It’s funny, really; I was as excited as a kid about this whole Leap Day thing. It was going to be this great, bonus day to be filled with reading, thinking thinky things and (to be honest) hanging around on Pinterest letting myself get distracted by bright shiny pictures. It was also supposed to be a Snow Day; there was supposed to be close to an inch of treacherous ice forming in the wee hours of the morning that would make the Superintendent shake his un-combed head, and reach with his pajama’ed arm for the phone to make the call, and give us a day off. I have grown cautious about believing in predicted weather events this winter; so far we have had only one Snow Day, which is highly unusual for this part of the world. Predictions have come and gone, but this one…this one seemed to be confirmed in advance by NOA and The Weather Channel and all manner of maps with blue and red arrows with a smattering of important looking “H”s and “C”s. Both my brother and my son explained, patiently, what it all meant: there would be an icy mess this morning and no one was likely to be going anywhere.
Instead of ice, I woke up to grey skies, rain, and just another day of business as usual. Ordinarily this would just be a kind of “buck up” situation – I would tell myself that the day could still be special, it would just be special in some way that included going to work, getting the boy to school, and getting into actual clothing at some point. As I said, this is not my first time at the Snow Day Disappointment Rodeo, and I am far too old to believe that the world will come to a grinding halt and the air will fill with all manner of fairies and glitter because the earth has turned a certain number of times and discombobulated the calendar.
Here’s the thing, though: I hit a life bump yesterday that severely displaced my buoyancy and joie de vivre. I was wounded, dropped on my head from a second story window, and desperately in need of some R & R, dreaming, napping, and maybe even loud music and angry thoughts. It would do me a world of good, right about now, to play “Hollaback Girl,” selected Pink, and all of the Alanis Morrisette I can find, maybe throwing a few feints and making a terrifying face as I listened and muttered to myself. I guess I can still do that, but it isn’t the same when you do it at work with headphones on, or you try to fit it in between scheduled activities. It is an activity that requires time, space, and privacy, particularly if one is a frustration-weeper. I am a frustration-weeper.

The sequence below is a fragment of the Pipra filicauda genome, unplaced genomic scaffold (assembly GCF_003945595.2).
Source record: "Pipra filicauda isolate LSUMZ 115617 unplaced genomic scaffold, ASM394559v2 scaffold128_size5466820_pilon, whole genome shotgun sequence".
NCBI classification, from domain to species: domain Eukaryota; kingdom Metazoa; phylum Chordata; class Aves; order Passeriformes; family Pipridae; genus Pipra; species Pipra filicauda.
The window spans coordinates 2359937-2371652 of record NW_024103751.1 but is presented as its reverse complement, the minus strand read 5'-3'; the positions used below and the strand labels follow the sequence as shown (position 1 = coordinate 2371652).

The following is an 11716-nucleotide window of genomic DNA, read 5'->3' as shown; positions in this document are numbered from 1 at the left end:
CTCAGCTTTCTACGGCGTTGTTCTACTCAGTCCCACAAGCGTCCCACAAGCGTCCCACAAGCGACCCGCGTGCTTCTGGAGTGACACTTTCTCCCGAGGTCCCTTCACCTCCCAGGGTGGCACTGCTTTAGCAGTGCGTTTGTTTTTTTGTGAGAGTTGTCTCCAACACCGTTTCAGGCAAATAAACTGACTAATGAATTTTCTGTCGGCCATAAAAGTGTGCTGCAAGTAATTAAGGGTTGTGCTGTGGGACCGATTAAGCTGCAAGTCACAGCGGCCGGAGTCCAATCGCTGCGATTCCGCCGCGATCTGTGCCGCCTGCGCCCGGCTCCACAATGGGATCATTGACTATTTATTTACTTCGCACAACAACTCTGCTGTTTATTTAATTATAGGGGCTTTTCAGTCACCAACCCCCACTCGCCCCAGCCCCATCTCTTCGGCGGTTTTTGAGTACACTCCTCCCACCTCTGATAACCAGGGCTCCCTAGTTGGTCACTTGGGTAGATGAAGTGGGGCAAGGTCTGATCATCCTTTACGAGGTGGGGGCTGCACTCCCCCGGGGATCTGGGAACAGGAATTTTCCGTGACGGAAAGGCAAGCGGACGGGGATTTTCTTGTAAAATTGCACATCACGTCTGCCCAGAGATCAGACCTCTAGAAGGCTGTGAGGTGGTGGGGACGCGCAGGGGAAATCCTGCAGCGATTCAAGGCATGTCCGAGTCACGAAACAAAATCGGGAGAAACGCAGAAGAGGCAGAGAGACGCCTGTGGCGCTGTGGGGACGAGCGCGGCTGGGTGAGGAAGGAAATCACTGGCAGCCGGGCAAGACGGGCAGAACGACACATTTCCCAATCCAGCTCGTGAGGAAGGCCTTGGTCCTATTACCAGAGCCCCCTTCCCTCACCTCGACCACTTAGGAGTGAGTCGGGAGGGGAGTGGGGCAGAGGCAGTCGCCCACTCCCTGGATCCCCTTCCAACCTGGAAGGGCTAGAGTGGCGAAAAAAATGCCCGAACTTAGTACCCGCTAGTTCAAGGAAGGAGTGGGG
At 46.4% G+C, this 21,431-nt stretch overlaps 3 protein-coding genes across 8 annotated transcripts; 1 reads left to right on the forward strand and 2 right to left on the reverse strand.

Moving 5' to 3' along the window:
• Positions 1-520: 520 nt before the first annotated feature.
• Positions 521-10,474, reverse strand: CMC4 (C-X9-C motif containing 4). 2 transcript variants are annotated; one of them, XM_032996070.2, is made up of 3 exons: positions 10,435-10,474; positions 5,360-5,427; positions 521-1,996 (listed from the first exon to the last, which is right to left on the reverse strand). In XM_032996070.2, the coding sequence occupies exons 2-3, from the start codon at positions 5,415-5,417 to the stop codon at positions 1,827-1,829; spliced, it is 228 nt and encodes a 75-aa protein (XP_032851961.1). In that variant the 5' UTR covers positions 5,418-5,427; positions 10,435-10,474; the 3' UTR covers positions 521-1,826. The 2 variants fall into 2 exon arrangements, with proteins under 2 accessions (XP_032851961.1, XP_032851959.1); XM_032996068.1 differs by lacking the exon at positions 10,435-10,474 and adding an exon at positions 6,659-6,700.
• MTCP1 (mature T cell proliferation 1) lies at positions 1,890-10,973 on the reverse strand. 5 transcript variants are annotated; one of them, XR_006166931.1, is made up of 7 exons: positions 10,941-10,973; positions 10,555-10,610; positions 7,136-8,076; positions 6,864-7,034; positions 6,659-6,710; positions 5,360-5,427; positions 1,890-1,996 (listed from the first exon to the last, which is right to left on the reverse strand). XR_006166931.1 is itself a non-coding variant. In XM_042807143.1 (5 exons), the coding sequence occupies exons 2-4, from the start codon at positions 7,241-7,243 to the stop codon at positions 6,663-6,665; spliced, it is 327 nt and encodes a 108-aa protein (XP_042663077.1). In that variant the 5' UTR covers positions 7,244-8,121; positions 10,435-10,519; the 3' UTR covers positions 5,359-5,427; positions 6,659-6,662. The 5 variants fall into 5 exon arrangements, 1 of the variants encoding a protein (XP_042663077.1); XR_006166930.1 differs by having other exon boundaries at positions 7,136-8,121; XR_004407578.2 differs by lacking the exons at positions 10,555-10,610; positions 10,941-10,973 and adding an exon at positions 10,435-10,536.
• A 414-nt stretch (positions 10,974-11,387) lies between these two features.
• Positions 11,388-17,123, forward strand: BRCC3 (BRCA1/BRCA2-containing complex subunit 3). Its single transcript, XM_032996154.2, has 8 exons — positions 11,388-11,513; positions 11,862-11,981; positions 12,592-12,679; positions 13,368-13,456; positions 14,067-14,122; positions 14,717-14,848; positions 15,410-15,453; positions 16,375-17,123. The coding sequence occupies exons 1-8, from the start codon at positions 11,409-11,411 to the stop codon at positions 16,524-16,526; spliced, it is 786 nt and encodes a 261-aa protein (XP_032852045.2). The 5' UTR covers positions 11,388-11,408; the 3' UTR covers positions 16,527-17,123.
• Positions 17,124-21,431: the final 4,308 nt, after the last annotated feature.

The bump, in case you are wondering, involved an unpleasant, political-related scuffle on Facebook. I will not go into details because my sparring partner (who is not a person I know in my actual life) scares me. Suffice it to say that my usual life on Facebook is kind of like a combination of a cocktail party and a sewing circle; I try to be funny, I try to be kind, and I try to avoid anything serious, political, controversial or otherwise likely to turn my source of lighthearted fun, crowdsourcing and local news-gathering into one more source of stress. I have political opinions, lots of them, and I respect the fact that many people use Facebook as a forum for such things. I choose not to for reasons both personal and sound.
Yesterday I blundered into a political argument, made the grave error of challenging someone who dislikes being challenged, and found myself frantic, wretched, and (for me) very, very angry at the same time I was trying to decipher my mother’s handwriting at the unfamiliar grocery store my parents prefer. I was on an errand of mercy, stocking them up for the predicted Icepocalypse, looking for the right kind of creamer, talking to the butcher, and reading Facebook messages in my Inbox that made me flush a hot red and shake, just a little.
I will confess, now, the part of the episode that really, really upset me. I hate confrontation. I want everybody to like me, I want peace, conciliation, and harmony at any cost. Also, and this is hard to admit, I had a strong sense that my Personal Importance had been missed, disrespected and trampled in the unpleasant exchange. Didn’t this person know that I was Special, a Good Person, a Nice Girl, a Good Friend, someone who will ask about your sick kitty or your mother-in-law’s visit and really, actually care about your answer? In the course of four-comment exchange, the bright, floral balloon of my Facebook Persona was shot full of the greyest and deadliest of buckshot. I deflated, I sunk, I was really nothing to write home about after all.
And so I find myself, not celebrating this Leap Day but quivering with existential dread as I look out the window at what has now turned into a steady downpour of rain. I am saying to myself that it’s good for the plants forming under the cold and sodden soil, and cajoling myself like a child who didn’t make the team: if you get dressed and go to work you can try out your new body lotion. That will make you feel better! Have a muffin, the carbs will calm you down. Wear something cozy, do that thing with the eyeliner that makes you look a little bit like a “Pan Am” stewardess, listen to “Hollaback Girl” in the car and scream the lyrics as you go.
This is life, real life, and it isn’t a floral balloon. The buckshot is always out there, filling some unseen muzzle, ready to fly through the air and pierce our pitifully thin protective covering. This shit is bananas, b-a-n-a-n-a-s. And so it goes.